Håkan Sandin and Bengt Persson from SSE-C Swedish Surplus Energy Collaboration reveal their thoughts on innovative food production, as well as the importance of energy efficiency for both the industry and community
The authors share their perspective on the innovative production of food such the aquaponic production of tomatoes and fish in Härnösand. The authors also write about their expertise on energy efficiency, including how both the industry and community can make the best use of the resources available to them, including a patented technology solution that does just exactly that.
Amongst the many other insights offered here, we find out about investment in fish farming within the industrial area, Bränta Ljusdal in Sweden. Encouragingly, this gives the village in question 20–30 new jobs with the possibility of much more, in the long run, we are told.
In another piece, we learn about a place called Härnösand, in the northern part of Sweden, where you can probably find Europe’s largest (4000 square meters) true aquaponic production centre for tomatoes and fish. One thing we find out – is that one of several approaches to the Härnösand municipality’s environmental and sustainability efforts is to create conditions for reducing climate impact from food consumption – which this network can certainly contribute to.
In an exciting piece of news, we discover how the firm Foodhills takes over Findus plant in Bjuv from March this year, with the aim of building an innovative centre to produce food. We also find out that the agreement opens possibilities for future cooperation in research and development between the two companies.
In a short, yet compelling interview with SSE-C’s Håkan Sandin, he highlights the tremendous waste apparent in terms of food both eaten and produced in Sweden. He also tells us that there is a tremendous need for innovation where food is concerned – production in-house is part of the solution, he argues to meet the demand for it. In his own choice words, he goes on to expand these sentiments further: “SSE-C establishes new food infrastructure and new energy-efficient companies throughout Sweden and develops sustainable circular production systems for fish and vegetables.”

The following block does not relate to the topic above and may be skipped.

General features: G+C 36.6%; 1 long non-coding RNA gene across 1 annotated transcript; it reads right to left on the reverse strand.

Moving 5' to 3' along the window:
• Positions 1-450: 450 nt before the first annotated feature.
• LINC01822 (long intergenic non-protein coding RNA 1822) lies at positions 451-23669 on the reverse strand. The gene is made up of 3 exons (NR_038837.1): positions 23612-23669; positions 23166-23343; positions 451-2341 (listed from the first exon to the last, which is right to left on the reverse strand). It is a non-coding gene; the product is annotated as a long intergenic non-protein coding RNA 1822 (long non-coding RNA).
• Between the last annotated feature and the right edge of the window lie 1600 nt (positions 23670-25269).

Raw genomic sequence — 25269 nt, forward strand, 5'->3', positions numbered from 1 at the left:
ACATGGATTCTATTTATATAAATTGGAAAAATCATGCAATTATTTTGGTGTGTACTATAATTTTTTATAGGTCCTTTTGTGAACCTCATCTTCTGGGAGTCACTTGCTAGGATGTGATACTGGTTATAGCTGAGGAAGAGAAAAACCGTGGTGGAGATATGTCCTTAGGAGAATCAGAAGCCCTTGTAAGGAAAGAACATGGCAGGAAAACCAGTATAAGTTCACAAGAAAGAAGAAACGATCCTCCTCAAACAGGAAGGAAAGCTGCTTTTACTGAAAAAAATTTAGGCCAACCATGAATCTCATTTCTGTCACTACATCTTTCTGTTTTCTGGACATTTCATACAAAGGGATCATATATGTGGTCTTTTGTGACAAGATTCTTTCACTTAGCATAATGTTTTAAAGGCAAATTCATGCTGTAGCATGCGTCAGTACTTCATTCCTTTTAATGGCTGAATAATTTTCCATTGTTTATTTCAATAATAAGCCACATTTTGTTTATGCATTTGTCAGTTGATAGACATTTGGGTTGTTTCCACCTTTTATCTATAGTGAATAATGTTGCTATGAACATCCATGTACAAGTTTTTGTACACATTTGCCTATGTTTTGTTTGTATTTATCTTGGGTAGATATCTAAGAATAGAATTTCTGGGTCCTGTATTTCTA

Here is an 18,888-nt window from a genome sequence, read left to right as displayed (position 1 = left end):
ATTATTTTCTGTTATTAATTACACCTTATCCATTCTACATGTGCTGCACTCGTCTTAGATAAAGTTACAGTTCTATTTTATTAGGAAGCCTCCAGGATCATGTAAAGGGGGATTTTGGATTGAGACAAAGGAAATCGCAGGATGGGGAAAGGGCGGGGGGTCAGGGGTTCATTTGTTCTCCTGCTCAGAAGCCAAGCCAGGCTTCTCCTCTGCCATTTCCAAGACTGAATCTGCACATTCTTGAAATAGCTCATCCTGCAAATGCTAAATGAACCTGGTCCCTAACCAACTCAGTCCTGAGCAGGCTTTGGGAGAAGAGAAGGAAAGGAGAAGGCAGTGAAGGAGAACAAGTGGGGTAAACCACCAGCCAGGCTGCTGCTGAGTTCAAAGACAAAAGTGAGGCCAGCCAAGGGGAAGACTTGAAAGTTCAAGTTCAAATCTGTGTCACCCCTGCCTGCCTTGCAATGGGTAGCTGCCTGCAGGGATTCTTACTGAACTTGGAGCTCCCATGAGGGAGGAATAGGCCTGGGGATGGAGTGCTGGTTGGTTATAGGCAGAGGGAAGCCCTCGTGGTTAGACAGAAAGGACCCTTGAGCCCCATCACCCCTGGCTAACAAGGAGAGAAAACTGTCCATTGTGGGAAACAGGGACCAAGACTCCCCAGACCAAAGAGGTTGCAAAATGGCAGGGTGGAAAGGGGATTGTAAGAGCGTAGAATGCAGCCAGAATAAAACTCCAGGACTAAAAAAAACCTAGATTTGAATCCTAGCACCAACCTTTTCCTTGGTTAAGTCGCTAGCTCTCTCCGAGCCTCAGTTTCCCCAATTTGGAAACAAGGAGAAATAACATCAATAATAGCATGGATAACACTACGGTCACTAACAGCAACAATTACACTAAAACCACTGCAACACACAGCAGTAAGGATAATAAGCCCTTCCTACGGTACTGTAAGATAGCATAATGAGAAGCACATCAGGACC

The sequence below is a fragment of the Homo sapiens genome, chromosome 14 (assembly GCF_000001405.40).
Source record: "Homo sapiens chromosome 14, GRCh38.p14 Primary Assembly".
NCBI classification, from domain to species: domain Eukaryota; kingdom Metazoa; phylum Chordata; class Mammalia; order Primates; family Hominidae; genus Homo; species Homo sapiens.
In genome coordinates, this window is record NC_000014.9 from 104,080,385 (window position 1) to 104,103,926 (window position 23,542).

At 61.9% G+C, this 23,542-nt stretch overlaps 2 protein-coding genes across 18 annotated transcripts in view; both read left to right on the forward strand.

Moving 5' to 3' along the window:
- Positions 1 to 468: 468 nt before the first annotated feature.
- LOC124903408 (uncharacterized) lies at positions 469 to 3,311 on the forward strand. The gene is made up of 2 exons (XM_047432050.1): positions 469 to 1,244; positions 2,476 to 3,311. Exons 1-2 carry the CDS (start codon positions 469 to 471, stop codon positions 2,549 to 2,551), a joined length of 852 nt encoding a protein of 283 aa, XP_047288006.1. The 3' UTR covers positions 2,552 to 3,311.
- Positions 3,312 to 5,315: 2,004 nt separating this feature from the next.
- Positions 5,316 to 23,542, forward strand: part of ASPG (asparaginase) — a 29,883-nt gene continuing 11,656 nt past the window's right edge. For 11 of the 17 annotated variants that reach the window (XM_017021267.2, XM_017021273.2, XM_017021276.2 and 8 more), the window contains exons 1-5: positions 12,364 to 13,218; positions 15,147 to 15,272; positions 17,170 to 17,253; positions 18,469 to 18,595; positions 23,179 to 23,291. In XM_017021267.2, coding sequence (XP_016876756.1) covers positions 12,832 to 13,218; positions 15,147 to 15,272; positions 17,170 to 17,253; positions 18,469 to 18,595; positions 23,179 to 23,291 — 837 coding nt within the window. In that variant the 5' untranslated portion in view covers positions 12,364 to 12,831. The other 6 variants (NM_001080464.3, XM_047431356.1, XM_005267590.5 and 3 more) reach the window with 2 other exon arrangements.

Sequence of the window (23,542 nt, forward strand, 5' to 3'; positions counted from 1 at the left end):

One of the questions answered in this in-depth publication is how we can economically take care of the very large amounts of residual heat that are today cooled off in various industrial processes.
In a revealing piece, we are told that energy efficiency is part of the company Veolia’s DNA, where they are focused on helping both the industry and community to use the resources at their disposal in the most optimal way. We find out how their 330-strong research department is constantly pushing the boundaries forward, enabling them to further reduce the use of fossil fuels, as well as recycling energy streams.
If all that wasn’t enough, then we go on to find out that in modern cities today, there is enough thermal energy flow generated by human activity to provide the base for both heating and cooling of an entire city, according to the company ectogrid™. The patented technology solution offered by this company ensures that energy is used in the most efficient way possible, we learn.
To round things off, Sweden’s Minister for Policy Coordination and Energy, Ibrahim Baylan speaks to us about the importance of having a sustainable Swedish energy policy in the country. He underlines the importance of a sustainable Swedish energy policy and he reveals that The Government of Sweden has set a target for the country to become the first totally fossil free welfare society.
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SSEC: Utilising residual heat and other resources
SSEC is a network that enables sustainable food production and better living environments, through the use of residual heat and other unutilised resources SSEC consists of a steering group and a program management, which represents the parties that have joined the cooperation. Fifteen parties have joined the network, large and small municipalities, large and small […]